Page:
The ancient Greeks referred to the islands by the same name (the name of the islands reflects the land’s wealth in wine as the word “oíno” means in greek wine.) The historian Thoukydídis (5th century BC) wrote that the Athenian fleet used the islands as their base of operations against Chíos. In the area around the Castle, there are ancient remains from the Historic Age. On the whole, the fate of Oinoússes followed that of Chíos.
The islands were uninhabited during the 15th and 16th centuries, and used by pirates as a hideout. The Turks captured Oinoússes during the mid-16th century. During the beginning of the 18th century shepherds from Kardámyla (N. Chíos) permanently installed themselves on the islands and built the churches of Ágios Geórgios and later Ágios Nikólaos. Refugees from Pelopónnisos increased this small population at the end of the same century. The islands then began to develop their nautical skills in order to make a living, and became renowned in Greece and abroad.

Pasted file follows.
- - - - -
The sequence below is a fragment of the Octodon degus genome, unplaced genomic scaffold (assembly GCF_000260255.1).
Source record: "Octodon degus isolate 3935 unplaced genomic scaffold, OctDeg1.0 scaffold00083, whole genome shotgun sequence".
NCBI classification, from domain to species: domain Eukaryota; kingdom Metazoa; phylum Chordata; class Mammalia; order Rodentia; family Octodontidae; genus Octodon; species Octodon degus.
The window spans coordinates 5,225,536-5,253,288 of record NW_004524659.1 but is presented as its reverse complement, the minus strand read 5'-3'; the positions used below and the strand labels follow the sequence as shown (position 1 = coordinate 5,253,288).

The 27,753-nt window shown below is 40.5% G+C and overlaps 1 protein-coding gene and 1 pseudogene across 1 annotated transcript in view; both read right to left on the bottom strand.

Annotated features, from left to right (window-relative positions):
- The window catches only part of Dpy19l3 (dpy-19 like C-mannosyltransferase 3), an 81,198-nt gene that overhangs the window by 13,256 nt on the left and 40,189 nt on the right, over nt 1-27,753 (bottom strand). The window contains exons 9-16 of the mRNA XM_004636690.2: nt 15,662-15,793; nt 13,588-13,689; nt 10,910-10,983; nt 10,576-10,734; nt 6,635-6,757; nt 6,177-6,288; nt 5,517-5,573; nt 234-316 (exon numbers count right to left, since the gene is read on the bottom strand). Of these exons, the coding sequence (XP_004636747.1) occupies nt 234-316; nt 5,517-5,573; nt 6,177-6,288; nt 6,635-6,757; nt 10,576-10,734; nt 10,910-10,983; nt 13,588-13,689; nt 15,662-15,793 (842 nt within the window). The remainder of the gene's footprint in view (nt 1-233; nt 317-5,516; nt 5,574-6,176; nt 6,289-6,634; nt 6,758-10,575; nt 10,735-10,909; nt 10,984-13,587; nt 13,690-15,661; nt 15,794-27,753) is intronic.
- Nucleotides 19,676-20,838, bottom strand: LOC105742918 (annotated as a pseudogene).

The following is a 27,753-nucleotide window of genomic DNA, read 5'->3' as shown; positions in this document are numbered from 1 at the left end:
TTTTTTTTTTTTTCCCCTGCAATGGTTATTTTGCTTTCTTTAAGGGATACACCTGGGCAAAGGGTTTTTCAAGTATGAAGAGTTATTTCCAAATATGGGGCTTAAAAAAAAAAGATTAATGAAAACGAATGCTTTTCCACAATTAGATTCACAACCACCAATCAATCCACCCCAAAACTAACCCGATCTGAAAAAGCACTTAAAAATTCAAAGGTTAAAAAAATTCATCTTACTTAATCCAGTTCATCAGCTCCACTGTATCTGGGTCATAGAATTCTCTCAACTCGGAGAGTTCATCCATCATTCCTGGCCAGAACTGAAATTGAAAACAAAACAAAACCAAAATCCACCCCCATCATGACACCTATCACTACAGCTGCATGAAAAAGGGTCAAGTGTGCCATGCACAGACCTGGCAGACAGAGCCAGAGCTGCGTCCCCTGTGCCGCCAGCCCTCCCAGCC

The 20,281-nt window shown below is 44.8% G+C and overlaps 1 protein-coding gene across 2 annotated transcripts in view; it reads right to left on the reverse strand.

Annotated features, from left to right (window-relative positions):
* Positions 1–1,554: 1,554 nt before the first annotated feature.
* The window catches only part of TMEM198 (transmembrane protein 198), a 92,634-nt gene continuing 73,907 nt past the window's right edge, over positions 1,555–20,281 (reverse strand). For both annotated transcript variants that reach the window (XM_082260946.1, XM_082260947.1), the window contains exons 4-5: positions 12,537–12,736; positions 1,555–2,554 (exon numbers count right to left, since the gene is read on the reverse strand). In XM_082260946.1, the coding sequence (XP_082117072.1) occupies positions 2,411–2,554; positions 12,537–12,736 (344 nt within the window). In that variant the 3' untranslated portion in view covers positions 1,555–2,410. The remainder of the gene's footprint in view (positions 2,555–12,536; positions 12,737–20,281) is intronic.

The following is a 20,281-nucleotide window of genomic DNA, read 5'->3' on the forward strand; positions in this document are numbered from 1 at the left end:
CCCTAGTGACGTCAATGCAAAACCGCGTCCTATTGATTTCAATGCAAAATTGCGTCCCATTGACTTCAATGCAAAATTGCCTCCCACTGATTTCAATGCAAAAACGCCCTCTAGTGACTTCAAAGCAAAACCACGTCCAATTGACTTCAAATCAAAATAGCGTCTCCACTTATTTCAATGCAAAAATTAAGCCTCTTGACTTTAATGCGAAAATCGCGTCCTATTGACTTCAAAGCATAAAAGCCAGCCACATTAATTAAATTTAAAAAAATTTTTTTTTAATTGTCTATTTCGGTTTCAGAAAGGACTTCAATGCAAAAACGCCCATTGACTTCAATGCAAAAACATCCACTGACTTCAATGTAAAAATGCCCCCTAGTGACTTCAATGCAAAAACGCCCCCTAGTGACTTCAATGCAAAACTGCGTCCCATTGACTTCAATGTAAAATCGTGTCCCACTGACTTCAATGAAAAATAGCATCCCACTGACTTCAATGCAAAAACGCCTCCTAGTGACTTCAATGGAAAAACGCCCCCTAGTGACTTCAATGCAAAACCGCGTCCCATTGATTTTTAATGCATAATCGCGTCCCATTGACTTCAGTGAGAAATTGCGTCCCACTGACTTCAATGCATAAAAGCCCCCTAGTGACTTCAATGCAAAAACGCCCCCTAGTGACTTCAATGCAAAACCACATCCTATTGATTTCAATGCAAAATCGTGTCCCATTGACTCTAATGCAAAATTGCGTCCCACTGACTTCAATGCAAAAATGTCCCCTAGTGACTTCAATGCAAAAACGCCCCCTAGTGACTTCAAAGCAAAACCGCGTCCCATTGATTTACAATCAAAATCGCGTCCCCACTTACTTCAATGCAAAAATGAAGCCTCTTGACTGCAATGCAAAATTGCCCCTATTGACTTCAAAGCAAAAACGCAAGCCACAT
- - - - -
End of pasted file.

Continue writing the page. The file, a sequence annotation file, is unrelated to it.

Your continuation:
The Hellenic Military Navy freed the islands from the Turks in November 1912, and Oinoússes was reunited with Greece. During both of the world wars, ships from Oinoússes were put to use as transporters for the Allies. They withstood great losses, particularly personnel. It is not a coincidence that the first ever Monument to the Missing Sailor in Greece was erected in Oinoússes to honour all those lost at sea.
Missing Sailor in Greece was erected in Oinoússes to honour all those lost at sea. In between the two world wars the Oinoússian shipowners established themselves in London. This continual excellence at sea also brought the building of the Merchant Navy School to Oinoússes, which today dominates over the life of the island.
Famous names arose in both the arts and commerce, especially those of large shipping companies (such as Lemós, Chatzipatéras, Fafaliós, Frángos and others).
Apart from the Nautical Museum in the town, the Monastery of Evangelismós, with its hagiography of artist and poet F. Kóntoglos, lies a distance of 5km away. The Monastery dominates over the bay where it is thought that the Apostle Paul disembarked.